I am constantly asked about the existence of any unique firm and market characteristics of a social enterprise like Spring Back Recycling. As a result, I have spent the last four years contemplating what “recipe” of variables have existed to enable this new venture, that couples waste diversion and earned income for formerly incarcerated men, to sustain profitability and even scale. Therefore, I’d like to commit this first blog to my motivation for sharing what I have personally learned through the conception, development, and implementation of a non-profit that is dedicated to sharing this distinctive business model.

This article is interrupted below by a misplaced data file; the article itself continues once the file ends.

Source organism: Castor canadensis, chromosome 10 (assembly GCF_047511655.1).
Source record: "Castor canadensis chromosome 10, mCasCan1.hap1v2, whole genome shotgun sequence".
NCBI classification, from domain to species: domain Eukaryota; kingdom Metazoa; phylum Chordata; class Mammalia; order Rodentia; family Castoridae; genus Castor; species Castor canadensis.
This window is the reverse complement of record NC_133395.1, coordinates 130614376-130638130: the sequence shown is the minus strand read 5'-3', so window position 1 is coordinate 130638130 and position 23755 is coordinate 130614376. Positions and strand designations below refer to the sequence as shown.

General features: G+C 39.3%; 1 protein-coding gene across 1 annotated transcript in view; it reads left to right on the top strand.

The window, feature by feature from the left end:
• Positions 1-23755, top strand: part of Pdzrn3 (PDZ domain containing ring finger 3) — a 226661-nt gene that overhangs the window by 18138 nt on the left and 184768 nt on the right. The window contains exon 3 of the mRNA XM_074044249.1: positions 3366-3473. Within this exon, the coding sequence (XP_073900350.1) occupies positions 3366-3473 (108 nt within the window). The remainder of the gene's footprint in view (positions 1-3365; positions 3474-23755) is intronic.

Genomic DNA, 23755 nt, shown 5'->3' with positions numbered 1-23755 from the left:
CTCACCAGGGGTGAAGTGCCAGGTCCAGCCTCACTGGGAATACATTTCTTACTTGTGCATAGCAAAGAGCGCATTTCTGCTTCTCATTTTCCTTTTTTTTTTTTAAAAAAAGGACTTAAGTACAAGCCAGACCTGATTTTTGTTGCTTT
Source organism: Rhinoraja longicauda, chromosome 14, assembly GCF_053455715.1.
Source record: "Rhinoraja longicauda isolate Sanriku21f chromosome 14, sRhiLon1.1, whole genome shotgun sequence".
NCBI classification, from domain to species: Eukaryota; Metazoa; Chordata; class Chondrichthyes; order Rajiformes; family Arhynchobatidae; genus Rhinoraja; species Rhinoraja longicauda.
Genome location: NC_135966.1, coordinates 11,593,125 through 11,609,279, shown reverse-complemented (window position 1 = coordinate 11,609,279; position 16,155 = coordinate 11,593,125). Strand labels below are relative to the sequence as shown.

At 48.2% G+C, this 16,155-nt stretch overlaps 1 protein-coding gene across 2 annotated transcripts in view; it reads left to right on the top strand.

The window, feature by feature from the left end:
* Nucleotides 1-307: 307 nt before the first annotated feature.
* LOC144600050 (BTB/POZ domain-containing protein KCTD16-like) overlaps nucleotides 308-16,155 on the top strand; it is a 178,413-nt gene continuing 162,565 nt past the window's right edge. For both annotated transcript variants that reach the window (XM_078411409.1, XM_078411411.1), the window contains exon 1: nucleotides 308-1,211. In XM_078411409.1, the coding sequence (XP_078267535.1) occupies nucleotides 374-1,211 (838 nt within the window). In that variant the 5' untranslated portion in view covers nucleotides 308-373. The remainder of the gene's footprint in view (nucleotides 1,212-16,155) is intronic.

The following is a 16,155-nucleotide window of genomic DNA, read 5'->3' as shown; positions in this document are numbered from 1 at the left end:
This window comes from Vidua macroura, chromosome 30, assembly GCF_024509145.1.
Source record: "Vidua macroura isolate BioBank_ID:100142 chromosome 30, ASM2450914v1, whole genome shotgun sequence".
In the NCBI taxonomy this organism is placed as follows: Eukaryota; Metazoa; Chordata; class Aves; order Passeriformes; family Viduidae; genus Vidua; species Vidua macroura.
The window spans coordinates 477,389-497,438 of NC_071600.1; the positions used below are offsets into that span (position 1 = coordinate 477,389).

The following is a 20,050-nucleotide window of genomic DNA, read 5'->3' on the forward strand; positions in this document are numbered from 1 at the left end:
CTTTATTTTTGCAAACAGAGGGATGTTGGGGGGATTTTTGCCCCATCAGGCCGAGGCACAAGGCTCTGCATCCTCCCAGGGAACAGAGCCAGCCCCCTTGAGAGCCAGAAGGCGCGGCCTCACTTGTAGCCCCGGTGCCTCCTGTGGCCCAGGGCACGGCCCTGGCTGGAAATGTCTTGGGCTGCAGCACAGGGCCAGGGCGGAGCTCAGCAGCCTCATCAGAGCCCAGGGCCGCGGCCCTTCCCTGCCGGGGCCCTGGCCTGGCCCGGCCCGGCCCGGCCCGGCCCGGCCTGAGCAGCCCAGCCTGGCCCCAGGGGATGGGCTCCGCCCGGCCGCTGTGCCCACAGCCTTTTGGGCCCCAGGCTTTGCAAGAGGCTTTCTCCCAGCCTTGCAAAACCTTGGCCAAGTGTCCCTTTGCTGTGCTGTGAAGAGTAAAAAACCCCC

When Bill Ruff, founder and manager of Isaiah 58 in Nashville, TN, and I first met about 5 years ago to discuss other employment options (outside of an existing social enterprise dedicated to tree and lawn service) for formerly incarcerated men served by his ministry, we started to visit local manufacturing facilities to inquire about their solid waste removal processes. Our general finding was that, absent a true commitment to funding internal recycling operations, many firms (with a concentration in manufacturing and/or distribution of finished goods) contend that solid waste generated in their facilities was too costly to break-down, compile, and freight to a buyer. Considering the diversity of textile, plastic, paper, and metal being discarded to landfills due to the economic burden of processing costs, we seemed to both realize that there might be an opportunity to develop a “triple bottom line” small business – with a social, environmental, and economic public good.